Adventures in London (again) and a NEW ANNOUNCEMENT

Yesterday I went to London to see the lovely people at Audible and be interviewed about the upcoming DARK DEEDS (yes, it seems the release date has been pushed back to 14th November. No, I have no idea why). After a brief alarm when they thought I was a different Michael Brooks who’d written something called The Quantum Stargazer’s Handbook (I’ll be honest, I’d love to be able to say I’d written something with that title) they worked out which author I actually was and got the right questions out! I’ll put a link up to the interview when it’s out, so you can hear me admit for the first time that I probably don’t know Ichabod Drift’s real name.

The NEW ANNOUNCEMENT is that…

(drum roll please)

…I have launched a Patreon! So if you want to read short stories by me on a regular basis then come and sign up. My goal is to get to $200, which (even with the current exchange rate, and tax) I think is a reasonable amount for a short story. I’d be very grateful indeed if you decided to sign up for what I’m sellin’.

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Nine Worlds – Sunday

At long last, the end is in sight.

The Sunday of Nine Worlds is always a bittersweet affair, since although the convention is still going it’s already started to lose attendees, and the sad business of checking out interferes with your ability to go to stuff. I was also tired from DJing the Bifrost until the small hours and then getting up to get breakfast. However, I made sure that I made it to the 10am talk “Space Is An Ocean: Spaceship Design Considerations For Writers”.

This was given by the excellent Nick Bradbeer, a naval architect who managed to expertly balance information with humour as he talked about the considerations for naval ships and then in what way those could be extrapolated to create spaceships that would feel realistic in the mind of a reader. He covered several very interesting points, of which I thought the most fascinating was about fighters ships in space: why are they there? After all, fighters at sea have a distinct tactical purpose, as they can fly much faster than ships can sail and operate in a different medium. However, fighter ships in space are in the same medium as capital ships, and there’s no reason why they should be able to fly any faster. Of course, you can have reasons to have fighter ships – two examples he gave were if long-range sensors weren’t good, so they’d act as scouts, and also if capital ships were excellent at killing each other in warfare but had poor defence against smaller ships, so the big ships would stay back from each other and launch clouds of fighters or bombers – but you need to have thought through why.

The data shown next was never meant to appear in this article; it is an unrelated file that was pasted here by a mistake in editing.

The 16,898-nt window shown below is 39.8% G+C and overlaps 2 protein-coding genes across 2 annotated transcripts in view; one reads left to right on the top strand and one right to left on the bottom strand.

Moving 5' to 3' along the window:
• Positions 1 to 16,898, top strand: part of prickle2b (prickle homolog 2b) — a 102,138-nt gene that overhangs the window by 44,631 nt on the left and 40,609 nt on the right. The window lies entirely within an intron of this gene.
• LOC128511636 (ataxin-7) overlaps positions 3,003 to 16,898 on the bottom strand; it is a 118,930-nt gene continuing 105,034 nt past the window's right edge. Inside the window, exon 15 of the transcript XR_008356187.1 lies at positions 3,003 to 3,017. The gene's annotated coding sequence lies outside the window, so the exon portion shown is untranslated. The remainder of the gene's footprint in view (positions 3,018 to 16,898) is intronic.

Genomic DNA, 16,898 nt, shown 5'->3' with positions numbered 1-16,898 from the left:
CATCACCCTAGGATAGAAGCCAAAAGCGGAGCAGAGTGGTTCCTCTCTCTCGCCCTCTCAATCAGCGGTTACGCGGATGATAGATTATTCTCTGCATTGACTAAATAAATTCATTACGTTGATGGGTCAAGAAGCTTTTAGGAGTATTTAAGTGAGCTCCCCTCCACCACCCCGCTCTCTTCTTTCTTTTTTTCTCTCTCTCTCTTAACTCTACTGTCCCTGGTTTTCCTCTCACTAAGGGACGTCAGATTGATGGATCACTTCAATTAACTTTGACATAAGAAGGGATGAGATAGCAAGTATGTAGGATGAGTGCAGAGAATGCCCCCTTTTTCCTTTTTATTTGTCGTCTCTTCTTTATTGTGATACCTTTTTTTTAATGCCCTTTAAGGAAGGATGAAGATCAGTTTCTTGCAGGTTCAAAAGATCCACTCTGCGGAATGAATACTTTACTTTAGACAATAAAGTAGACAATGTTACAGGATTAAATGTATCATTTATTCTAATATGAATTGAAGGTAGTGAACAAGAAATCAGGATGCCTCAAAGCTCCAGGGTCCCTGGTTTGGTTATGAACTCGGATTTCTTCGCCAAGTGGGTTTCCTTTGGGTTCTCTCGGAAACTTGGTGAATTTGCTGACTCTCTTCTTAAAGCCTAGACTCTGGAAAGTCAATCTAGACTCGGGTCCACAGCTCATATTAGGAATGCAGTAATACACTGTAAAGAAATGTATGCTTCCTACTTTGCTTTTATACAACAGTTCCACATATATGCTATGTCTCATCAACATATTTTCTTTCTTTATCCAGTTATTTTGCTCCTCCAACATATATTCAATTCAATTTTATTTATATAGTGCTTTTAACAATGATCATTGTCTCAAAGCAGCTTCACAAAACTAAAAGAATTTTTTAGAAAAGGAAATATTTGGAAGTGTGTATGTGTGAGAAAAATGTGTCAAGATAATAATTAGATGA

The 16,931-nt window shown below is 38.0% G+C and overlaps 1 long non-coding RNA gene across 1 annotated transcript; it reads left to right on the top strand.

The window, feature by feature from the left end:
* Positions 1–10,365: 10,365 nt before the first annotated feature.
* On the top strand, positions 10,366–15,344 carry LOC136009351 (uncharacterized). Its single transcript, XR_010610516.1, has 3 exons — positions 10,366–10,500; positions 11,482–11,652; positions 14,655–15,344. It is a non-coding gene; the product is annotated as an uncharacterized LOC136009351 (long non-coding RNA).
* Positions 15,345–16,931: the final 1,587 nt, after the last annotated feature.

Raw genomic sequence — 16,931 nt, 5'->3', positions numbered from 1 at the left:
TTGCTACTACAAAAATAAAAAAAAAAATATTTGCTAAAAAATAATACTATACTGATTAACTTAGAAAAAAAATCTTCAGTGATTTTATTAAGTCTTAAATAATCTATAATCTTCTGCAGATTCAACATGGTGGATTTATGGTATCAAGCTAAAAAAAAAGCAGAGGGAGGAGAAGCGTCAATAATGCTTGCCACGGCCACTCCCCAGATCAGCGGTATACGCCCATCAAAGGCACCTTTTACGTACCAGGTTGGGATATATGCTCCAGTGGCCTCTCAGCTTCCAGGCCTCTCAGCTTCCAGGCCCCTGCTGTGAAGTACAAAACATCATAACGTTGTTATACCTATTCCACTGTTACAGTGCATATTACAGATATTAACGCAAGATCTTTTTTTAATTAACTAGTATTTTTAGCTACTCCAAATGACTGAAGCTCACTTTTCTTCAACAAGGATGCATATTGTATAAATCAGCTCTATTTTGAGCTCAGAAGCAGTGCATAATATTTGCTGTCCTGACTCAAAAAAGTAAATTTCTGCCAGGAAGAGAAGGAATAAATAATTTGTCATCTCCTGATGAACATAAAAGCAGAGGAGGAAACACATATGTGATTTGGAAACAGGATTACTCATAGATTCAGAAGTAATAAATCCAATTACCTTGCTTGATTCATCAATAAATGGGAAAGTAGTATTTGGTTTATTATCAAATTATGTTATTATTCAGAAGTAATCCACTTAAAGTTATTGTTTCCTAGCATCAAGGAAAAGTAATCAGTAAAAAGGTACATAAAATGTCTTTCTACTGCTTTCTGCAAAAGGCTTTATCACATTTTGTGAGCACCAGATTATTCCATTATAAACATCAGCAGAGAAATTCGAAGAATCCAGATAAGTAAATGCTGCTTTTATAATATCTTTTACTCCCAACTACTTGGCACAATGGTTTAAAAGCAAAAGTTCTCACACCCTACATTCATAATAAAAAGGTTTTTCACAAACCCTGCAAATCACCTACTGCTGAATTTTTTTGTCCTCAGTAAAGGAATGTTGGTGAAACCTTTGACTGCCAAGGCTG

Unfortunately I had to bail on the talk before he got to the promised addendum about airships for steampunk, as I needed to go and officially check out of the hotel before I appeared on the “Nine Worlds Podcast – Live”. However, on the way out I was lucky enough to briefly run into Claire North/Kate Griffin/Catherine Webb, who (as Kate Griffin) wrote the Urban Magic and Magicals Anonymous series, and whom as well as being a brilliant author and probably capable of kicking your arse via escrima is also one of the nicest people ever.

So anyway, Nine Worlds Podcast Live: indeed we were live, or at least three-quarters of us were: Misha, who’d co-ordinated the excellent Bifrost Cabaret and Disco the night before, was basically (and quite understandably) a semi-ambulatory hangover by this point thanks to too much alcohol and not enough sleep. However, Matt (a Nine Worlds crewer who is the podcast’s other host), myself and Jeannette Ng (whose debut novel Under The Pendulum Sun is coming out later this year) were all able to form cohesive and consecutive sentences. We hadn’t discussed beforehand what the topics of conversation were going to be and Matt decided to ask us about convention stories and roleplaying, which proved slightly unfortunate as neither Jeannette nor I have been to many conventions, and I’ve never really done any roleplaying (Jeannette does LARP, but not the tabletop sort). We did however hear stories about Matt’s goblin underpants helmet in something he played, we all talked about cats, and I shared my story of being the world’s worst mutant in the only role-play game I ever have played, a very simple X-Men one at Nine Worlds two years ago where I repeatedly catastrophically failed all dice rolls and finished by fatally phasing my head into a wall.

The last part of Nine Worlds for me was a talk on “Different Techniques of POV and the effect they have on the reader” by AC Macklin who has conveniently provided all the slides she used for it here. There was an awful lot of technical language, and I might have been a bit tired to understand it all, but it was still thoroughly interesting (and at least I have the slides to study at leisure!).

And that was it. Both Joe and I had decided that there was nothing else we really wanted to stay for, so we piled into my car and went back up the M1 (Joe fell asleep in the passenger seat, the bastard). And thus ended another (largely) brilliant weekend at Nine Worlds. It would be remiss of me not to mention all my non-panellist friends such as Jamie (whose attendance this year was a little more planned than a spontaneous Friday decision of “sod it, I’m catching the train down from Boulmer to go to a convention all weekend”, although she did end up staying at The Party Hostel again); Runalong and Hedwig; Lauren, whom I’d persuaded to attend and now appears to have decided that Nine Worlds is one of her favourite places ever; Jekri; and Hap, who did the BSL translation for my acoustic set at the cabaret last year (plus anyone else whom I’ve forgotten: my apologies).